In an article in "Numismatic News" Richard L. Francis advocates only allowing "authorised persons" to be given access to information on counterfeit coins. The "caregivers" of the information would be "should be the certification services". Those able to be given access to the information would "..consist of any established coin dealer, as well as established ANA members. For the purpose of this proposal let’s define “established” as five years or more." This proposal appears to be a re-jigging of the system already run by the IBSCC. It is arguable whether that system was suitable for the pre-web age but certainly it would just not work in today's online world. I certainly reject the concept that the "knowledge" should be only available to a self-selecting group that by some act of faith will never contain any rogues. It is of course incumbent upon all who write about counterfeits to ensure that we do not help the counterfeiter but it is as important to inform the ordinary coin collector.

Bearing the above in mind I thought describing a couple of counterfeits with interesting features would be a suitable riposte to Mr. Francis article. The first is a correctly described fake 1923 Australian half-penny that was recently put up for sale on Ebay. The seller agreed to me reproducing the photographs of the coin. On viewing the obverse it is easy to see a very large number of raised pimples of metal on the coin surface. These are very indicative of a counterfeit coin. Their cause can be due to a number of factors. In cast counterfeits they are often due to air bubbles forming on the mould surface when forming it from the master. In struck counterfeits the cause can be a similar process when reproducing the coinage die. It can also be due to the poor quality of the die steel or poor heat treatment practice used in producing the counterfeit die. Poor quality die steel will often contain a lot of carbide inclusion that oxidise during heat treatment of the die producing small cavities in the steel surface and hence raised metal pimples on the struck counterfeit.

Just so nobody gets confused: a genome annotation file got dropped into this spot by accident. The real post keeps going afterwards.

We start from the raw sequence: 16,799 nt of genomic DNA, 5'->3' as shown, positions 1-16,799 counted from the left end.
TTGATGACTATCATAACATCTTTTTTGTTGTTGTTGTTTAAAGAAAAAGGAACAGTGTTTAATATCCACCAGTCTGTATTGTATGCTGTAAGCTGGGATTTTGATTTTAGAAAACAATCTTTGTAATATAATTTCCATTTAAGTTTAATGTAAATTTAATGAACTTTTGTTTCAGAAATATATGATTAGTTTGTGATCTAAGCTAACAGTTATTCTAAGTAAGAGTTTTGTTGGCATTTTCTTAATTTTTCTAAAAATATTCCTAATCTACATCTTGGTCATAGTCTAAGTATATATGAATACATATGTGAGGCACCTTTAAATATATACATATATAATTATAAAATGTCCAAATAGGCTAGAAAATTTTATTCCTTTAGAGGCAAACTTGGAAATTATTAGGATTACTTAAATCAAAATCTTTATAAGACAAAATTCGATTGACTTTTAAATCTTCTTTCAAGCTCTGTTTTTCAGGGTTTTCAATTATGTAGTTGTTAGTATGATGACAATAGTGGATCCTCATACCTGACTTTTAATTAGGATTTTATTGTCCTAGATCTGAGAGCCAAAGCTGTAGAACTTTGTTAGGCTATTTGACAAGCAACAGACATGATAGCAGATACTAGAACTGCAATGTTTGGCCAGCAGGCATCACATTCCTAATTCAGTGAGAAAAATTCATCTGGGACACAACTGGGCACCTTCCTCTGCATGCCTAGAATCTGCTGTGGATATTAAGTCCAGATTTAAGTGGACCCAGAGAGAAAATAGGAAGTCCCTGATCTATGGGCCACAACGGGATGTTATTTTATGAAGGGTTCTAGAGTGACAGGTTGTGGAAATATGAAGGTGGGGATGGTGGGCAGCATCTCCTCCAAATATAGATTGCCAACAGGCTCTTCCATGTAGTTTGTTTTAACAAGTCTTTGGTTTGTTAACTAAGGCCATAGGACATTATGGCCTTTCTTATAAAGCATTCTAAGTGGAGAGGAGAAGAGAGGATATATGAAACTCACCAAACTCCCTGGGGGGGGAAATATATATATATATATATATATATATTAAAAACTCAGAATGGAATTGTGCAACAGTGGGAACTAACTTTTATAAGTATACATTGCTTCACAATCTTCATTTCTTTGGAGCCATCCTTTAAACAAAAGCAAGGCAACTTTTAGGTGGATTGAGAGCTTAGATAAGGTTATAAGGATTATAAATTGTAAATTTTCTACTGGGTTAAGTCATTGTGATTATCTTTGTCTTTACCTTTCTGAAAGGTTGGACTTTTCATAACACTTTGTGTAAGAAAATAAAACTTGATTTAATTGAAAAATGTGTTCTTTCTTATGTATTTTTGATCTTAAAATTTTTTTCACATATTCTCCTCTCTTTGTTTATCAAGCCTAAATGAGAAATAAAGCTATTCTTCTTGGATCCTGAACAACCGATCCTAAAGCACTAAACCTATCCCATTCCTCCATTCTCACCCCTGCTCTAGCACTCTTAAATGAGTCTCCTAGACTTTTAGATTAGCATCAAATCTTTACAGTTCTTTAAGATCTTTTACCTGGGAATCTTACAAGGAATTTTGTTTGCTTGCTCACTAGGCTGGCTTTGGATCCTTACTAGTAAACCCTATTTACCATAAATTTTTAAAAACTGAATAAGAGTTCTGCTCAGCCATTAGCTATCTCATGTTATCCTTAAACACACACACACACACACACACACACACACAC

My second example is a return to the British one-pound counterfeit coins. Andy Brown emailed me with some interesting photographs of a 2008 shield counterfeit he has identified. The obverse contains the designer's initials as IRE instead of IRB. The counterfeiter appears to have no numismatic knowledge. It does raise some interesting speculation as to the process being used to produce the die design. It obviously allows the counterfeiter to alter the design at some intermediate stage in its manufacture. This could be just the use of a letter punch on the coining die. More worrying would be if it meant the counterfeiter was using a computer design stage.